Asian Civilisations Museum opens new wings in Singapore

The Asian Civilisations Museum (ACM) in Singapore has opened two new wings, which will house many new displays including contemporary art exhibits and a collection of 9th-century artefacts from a shipwreck.

Primary 5 students from Greenwood Primary School sharing about the Tang Shipwreck collection with Ms Grace Fu, Minister for Culture, Community and Youth, at the new Khoo Teck Puat Gallery in Asian Civilisations Museum in Singapore.

Primary 5 students from Greenwood Primary School sharing about the Tang Shipwreck collection with Ms Grace Fu, Minister for Culture, Community and Youth, at the new Khoo Teck Puat Gallery in Asian Civilisations Museum in Singapore. Image by Asian Civilisations Museum Photo

The changes at the ACM are the first phase of major renovations at the museum and increase the space by more than 1,300 square-metres, reports the Straits Times.

The museum is home to the region’s most comprehensive collection of items from around Asia. The galleries explore history, culture and religion in Southeast Asia, China, Islamic West Asia and the Asian subcontinent.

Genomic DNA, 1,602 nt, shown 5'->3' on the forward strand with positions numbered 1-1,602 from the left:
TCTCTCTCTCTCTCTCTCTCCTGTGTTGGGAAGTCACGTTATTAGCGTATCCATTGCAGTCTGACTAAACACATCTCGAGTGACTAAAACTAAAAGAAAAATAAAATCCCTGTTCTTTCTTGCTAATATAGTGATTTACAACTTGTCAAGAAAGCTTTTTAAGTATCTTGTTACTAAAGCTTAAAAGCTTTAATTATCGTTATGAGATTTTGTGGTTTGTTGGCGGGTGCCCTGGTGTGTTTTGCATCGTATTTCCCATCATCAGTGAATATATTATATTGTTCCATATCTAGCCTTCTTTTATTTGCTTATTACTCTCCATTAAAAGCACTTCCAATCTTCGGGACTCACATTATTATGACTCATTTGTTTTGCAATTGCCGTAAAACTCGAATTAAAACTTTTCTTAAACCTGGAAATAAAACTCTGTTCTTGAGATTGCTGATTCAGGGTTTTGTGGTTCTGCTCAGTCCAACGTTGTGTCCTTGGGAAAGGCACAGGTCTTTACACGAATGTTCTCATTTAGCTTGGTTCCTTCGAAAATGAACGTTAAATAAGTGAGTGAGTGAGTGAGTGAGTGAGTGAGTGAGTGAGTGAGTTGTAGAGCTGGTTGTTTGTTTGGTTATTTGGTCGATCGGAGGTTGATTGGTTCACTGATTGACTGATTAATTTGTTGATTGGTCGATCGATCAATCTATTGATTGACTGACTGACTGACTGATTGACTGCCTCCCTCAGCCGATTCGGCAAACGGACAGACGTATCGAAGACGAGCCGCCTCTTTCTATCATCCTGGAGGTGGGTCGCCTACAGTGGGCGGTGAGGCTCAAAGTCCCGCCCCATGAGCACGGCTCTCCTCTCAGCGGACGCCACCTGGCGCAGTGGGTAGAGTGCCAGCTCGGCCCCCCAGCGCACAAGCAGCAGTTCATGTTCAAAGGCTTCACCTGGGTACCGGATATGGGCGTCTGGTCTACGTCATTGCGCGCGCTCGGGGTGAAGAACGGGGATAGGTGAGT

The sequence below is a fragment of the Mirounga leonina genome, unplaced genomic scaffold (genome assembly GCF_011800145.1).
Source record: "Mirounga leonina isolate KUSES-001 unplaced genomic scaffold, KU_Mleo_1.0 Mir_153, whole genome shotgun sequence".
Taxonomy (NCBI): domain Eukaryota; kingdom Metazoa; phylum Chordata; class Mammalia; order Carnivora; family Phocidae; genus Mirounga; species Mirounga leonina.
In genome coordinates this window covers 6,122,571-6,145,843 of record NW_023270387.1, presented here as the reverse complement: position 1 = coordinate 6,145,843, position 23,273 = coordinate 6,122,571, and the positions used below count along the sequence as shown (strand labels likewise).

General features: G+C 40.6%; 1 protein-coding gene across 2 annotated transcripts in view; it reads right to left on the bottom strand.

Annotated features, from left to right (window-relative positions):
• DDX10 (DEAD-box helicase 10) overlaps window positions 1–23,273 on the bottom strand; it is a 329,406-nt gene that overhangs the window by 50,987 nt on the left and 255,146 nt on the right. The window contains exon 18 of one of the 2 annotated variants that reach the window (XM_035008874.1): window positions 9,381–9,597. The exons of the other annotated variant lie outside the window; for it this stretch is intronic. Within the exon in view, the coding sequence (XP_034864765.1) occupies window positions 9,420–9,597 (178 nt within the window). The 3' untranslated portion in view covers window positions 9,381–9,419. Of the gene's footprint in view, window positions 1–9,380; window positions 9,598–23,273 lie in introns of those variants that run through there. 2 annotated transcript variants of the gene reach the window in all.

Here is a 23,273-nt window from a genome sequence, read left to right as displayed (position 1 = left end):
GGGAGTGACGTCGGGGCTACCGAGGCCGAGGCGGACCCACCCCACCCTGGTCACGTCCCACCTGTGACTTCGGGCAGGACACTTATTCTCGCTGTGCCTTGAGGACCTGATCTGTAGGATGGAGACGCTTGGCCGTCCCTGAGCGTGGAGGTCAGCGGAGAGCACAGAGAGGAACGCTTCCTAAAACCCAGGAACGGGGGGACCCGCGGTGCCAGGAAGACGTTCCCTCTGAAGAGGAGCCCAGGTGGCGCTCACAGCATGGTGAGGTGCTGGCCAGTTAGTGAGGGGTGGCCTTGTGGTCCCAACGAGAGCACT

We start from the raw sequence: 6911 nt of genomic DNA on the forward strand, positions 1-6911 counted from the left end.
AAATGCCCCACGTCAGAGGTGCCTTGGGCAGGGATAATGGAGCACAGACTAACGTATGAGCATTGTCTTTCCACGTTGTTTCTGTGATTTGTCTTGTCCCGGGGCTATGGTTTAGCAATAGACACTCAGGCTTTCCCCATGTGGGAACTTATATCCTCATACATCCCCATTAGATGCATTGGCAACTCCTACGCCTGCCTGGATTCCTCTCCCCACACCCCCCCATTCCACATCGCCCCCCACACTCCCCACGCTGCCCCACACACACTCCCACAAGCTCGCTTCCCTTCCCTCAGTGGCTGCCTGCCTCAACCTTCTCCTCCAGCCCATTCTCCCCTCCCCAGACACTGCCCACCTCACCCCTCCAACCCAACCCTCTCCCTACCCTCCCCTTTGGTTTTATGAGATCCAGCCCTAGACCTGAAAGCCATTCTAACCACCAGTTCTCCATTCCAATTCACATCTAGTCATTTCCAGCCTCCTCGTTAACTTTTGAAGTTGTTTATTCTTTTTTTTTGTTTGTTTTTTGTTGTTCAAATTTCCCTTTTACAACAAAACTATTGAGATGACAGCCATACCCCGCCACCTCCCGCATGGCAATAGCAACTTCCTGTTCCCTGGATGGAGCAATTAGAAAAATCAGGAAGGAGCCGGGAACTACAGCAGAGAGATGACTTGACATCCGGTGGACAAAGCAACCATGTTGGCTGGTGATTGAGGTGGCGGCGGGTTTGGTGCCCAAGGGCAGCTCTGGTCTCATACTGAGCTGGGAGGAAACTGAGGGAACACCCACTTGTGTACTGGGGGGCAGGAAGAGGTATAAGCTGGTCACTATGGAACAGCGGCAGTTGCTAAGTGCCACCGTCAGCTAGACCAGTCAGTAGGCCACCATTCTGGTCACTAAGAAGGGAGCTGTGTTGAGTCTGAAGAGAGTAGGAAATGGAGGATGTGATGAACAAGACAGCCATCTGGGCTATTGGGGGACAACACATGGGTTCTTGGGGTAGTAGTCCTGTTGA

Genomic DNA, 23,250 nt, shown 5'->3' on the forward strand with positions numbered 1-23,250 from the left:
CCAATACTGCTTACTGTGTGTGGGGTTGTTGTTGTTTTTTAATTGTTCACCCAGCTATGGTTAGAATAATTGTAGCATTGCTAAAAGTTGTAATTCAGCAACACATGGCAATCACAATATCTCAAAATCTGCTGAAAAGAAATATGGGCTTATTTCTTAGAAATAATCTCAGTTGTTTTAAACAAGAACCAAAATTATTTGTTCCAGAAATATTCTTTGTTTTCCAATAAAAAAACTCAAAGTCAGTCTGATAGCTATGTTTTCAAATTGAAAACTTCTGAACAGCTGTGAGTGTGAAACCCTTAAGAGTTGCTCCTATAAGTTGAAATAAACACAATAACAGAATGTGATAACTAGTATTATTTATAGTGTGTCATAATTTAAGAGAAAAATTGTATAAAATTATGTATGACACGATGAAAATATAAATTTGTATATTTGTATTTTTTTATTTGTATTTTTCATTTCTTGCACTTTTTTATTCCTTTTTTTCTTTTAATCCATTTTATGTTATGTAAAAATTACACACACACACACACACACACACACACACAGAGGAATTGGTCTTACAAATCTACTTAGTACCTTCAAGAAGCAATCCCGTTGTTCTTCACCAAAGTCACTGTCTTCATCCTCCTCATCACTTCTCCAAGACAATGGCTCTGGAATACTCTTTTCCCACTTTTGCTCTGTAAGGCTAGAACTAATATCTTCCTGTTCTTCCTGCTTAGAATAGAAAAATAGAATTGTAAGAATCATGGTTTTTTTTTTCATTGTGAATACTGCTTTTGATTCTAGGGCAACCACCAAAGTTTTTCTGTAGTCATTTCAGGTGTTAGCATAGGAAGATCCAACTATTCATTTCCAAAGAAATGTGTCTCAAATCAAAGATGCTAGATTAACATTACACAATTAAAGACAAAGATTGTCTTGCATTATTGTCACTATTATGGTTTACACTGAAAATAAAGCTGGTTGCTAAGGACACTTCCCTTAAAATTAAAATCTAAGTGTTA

The museum is located in the Empress Press Building, which was designed by a British architect named John Frederick Adolphus McNair. It was built with Indian convict labour in 1865 and its original use was for colonial government offices.

The new additions add a contemporary element to the colonial building.

The Asian Civilisations Museum opened new wings this week with ongoing celebrations.

The Asian Civilisations Museum opened new wings this week with ongoing celebrations. Image by Jack at Wikipedia / CC BY-SA 2.0

The exhibits will now also be organized based on themes, instead of geographic regions, “to reflect the interconnectedness of cultures,” according to an ACM news release.

The new Khoo Teck Puat Gallery will feature the Tang Shipwreck Collection, which contains 9th-century artefacts from a shipwreck which was discovered in 1998. The ship was discovered in the Java Sea, and contained more than 60,000 ceramics made in China during the Tang dynasty, which lasted from 618 to 907. The ship also contained objects of gold and silver.

The museum now has its first contemporary art space. Along with the changes also comes a new app, which users can download and find more information about artefacts on their mobile phones.

The opening was celebrated with a 24-hour celebration, which included a barbecue and picnic under the stars.

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